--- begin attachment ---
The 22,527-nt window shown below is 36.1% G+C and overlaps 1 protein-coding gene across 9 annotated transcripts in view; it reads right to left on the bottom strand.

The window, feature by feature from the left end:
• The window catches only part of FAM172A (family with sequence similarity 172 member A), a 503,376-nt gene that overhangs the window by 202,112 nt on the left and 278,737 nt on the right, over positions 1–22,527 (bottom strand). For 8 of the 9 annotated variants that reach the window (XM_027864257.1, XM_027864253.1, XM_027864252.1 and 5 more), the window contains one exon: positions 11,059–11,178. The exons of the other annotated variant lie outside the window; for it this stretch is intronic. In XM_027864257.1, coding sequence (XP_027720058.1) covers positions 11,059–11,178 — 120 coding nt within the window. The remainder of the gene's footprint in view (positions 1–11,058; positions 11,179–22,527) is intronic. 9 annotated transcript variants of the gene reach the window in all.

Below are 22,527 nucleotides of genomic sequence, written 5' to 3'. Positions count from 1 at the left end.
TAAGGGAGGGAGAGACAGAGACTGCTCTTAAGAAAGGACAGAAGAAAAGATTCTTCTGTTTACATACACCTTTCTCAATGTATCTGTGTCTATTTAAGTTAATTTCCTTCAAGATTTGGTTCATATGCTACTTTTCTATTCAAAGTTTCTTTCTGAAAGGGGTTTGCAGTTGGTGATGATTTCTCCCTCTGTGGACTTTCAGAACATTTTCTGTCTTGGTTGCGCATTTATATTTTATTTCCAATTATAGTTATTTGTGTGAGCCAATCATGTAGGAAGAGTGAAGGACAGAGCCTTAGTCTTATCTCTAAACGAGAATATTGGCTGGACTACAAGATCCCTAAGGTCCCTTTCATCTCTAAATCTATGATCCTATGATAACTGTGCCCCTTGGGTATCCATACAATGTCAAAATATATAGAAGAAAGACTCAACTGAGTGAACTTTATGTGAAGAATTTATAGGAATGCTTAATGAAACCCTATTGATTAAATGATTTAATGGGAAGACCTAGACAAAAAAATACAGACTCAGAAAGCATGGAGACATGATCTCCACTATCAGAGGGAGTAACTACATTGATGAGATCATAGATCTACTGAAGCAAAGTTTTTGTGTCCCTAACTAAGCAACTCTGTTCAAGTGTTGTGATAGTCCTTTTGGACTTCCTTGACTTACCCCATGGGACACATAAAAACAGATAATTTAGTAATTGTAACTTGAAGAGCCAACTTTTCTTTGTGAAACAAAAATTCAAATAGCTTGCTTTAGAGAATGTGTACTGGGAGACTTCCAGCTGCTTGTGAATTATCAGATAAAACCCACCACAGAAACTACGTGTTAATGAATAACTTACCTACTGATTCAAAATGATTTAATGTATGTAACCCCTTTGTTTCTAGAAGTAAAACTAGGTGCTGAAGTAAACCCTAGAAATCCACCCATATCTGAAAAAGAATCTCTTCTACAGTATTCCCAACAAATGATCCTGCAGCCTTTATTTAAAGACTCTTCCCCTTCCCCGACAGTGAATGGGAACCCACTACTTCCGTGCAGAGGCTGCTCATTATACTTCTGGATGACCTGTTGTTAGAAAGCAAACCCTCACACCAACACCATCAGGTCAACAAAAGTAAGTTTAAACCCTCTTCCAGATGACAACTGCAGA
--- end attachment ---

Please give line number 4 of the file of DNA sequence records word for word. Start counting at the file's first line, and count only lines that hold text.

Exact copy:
Below are 22,527 nucleotides of genomic sequence, written 5' to 3'. Positions count from 1 at the left end.